I re-iterate: cook the pancake slowly – you don’t want it to burn, and the slower it goes, the better it retains it’s shape. Wait until you see lots of little bubbles rising to the surface of the pancake (just like a normal pancake!), and when it’s nearly done, flip! Cook for another minute or so until set.
Gild the lily: this tastes delicious with a dollop of almond butter, and a generous drizzle of maple syrup. Or, if you are feeling really snappy, a big spoonful of coconut butter. Or a huge dollop of rum spiked whipped cream.
Be flexible: I typically make one large pancake, but a few silver dollars would also work. Occasionally you’ll end up with a pancake that doesn’t hold it’s shape. Just dump it in a bowl, top it generously and dig in.
We’ve been very lucky here. Safe. For as worried as I got, the power didn’t go out, the neighborhood looks largely like it did before the storm, with the exception perhaps, of the bulk of our fall foliage – a trivial loss. My friends and family are safe, although some are still without power, and a few are stranded in New York City and unable to leave.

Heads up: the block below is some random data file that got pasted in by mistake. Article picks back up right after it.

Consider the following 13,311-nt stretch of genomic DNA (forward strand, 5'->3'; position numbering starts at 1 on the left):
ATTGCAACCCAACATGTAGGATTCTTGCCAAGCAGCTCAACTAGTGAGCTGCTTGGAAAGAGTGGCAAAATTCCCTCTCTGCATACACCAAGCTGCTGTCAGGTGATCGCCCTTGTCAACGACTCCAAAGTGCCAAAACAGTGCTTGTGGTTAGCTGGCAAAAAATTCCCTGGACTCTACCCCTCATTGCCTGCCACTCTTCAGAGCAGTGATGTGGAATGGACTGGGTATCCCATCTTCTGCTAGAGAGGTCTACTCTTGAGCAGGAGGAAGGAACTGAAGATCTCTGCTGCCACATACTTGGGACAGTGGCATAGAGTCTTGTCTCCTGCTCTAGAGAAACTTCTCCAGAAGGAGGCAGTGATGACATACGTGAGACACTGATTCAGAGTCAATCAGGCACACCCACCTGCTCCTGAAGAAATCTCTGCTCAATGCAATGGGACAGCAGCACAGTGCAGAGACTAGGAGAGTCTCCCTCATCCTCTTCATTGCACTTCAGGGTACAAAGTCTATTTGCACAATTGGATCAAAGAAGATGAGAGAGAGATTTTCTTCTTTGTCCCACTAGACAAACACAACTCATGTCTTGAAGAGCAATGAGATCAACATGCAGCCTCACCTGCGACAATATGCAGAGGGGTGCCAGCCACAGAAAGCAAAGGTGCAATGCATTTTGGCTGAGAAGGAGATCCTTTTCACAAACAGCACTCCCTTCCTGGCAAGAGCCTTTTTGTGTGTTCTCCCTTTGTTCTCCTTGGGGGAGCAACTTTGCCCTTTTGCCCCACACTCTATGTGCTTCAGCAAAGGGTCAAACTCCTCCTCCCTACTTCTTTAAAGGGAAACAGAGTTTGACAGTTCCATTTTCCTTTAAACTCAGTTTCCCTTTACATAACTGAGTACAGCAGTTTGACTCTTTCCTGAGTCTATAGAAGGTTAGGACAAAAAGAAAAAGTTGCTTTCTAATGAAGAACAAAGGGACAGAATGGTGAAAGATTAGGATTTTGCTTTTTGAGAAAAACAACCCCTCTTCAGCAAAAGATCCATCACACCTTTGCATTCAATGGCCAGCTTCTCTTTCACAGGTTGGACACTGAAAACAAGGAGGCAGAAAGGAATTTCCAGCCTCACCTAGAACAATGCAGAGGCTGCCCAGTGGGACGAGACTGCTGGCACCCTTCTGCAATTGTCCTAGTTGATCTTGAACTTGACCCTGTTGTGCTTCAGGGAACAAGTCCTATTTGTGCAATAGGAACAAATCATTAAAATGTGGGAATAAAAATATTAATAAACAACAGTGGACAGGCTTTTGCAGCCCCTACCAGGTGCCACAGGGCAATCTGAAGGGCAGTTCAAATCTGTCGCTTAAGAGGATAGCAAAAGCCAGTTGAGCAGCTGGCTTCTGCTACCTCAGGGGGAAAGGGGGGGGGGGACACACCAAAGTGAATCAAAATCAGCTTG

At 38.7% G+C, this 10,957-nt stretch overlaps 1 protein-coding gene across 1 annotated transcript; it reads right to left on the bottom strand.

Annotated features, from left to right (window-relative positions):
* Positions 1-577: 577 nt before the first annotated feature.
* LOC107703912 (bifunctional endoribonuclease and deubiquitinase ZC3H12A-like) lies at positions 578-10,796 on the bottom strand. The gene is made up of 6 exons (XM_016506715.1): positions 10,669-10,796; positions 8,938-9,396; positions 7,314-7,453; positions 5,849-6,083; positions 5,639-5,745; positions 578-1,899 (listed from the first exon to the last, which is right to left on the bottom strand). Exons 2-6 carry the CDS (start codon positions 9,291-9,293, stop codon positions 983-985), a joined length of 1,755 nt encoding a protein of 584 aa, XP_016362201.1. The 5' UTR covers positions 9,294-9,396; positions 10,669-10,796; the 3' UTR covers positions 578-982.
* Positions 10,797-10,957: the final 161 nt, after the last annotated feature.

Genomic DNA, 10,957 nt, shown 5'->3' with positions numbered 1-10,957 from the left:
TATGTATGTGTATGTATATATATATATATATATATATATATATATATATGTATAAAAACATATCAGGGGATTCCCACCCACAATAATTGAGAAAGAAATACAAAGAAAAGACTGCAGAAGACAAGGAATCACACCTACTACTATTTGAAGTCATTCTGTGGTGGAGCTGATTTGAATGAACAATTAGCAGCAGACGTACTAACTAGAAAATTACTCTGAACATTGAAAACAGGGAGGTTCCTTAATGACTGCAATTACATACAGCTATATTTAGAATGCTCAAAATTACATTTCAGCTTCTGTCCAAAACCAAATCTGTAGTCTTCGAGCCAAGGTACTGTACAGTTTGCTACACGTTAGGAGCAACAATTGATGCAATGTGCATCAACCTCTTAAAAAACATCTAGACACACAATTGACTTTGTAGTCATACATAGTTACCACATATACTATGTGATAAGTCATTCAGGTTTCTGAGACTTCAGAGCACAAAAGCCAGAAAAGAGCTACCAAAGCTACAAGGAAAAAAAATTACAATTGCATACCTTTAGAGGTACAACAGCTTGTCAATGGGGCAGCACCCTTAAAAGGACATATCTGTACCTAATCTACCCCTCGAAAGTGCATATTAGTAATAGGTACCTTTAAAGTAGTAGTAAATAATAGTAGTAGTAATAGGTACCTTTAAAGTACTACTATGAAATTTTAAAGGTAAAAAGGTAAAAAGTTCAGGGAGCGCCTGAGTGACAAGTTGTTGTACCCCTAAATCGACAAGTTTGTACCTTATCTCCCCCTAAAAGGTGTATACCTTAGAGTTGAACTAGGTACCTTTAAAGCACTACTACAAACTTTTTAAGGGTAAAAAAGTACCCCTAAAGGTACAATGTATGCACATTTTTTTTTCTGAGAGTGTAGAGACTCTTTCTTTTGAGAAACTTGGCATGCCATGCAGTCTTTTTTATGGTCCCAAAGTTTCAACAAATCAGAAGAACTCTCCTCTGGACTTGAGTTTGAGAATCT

My heart goes out to those in New York, New Jersey, West Virginia, and all the affected areas, whose lives have been ripped apart, and who have a long, long road ahead before anything will come close to a sense of normalcy.
* * *
It seems absurd to post about meals, but I’ll share a few with you.
I’ve been sick since Monday, the stress didn’t help. The worst part about this cold is that my sense of taste is completely off, and I’ve been largely unsatisfied. My meals have been mostly boring – handfuls of nuts here and there, chicken soup, kale and ground beef, spinach and ground beef, chicken salad. I did make an awfully good carne asada, taking time to marinate the meat in lime juice with lots of cumin and garlic.
Other meals included artichoke bolognese, where I warmed a half a bag of frozen artichokes in some Rao’s marinara with ground beef. There was oxtail soup, more chicken soup, and a few chocolate cakes in a bowl.
I made a mango chicken curry, with bursts of fresh mint, and followed it up with a phenomenal shake: frozen banana, coconut milk, and cocoa powder. I’ll have to post the recipe for that one soon. Then there were sardines. And more sardines. Sardine salad and apples.
And my favorite banana pancake – which is really just a banana and an egg, cooked in some coconut oil, slow, like a pancake, and topped with almond butter and maple syrup.
I’m crossing my fingers that I shake this soon.
The rains have come. This is, I assure you, better than the snow we could be having in October. But not by much. I took advantage of the day by staying cooped up, working from home, and getting many, many errands done.
My morning coffee was Trader Joe’s Pumpkin Spice again, in one of my new Miya boulder mugs. I picked these up at Abodeon in Cambridge last week. I love the matte earthy tones and cozy shape of each of these mugs – they make for new happier mornings! (Miya also makes them in jewel tones here.)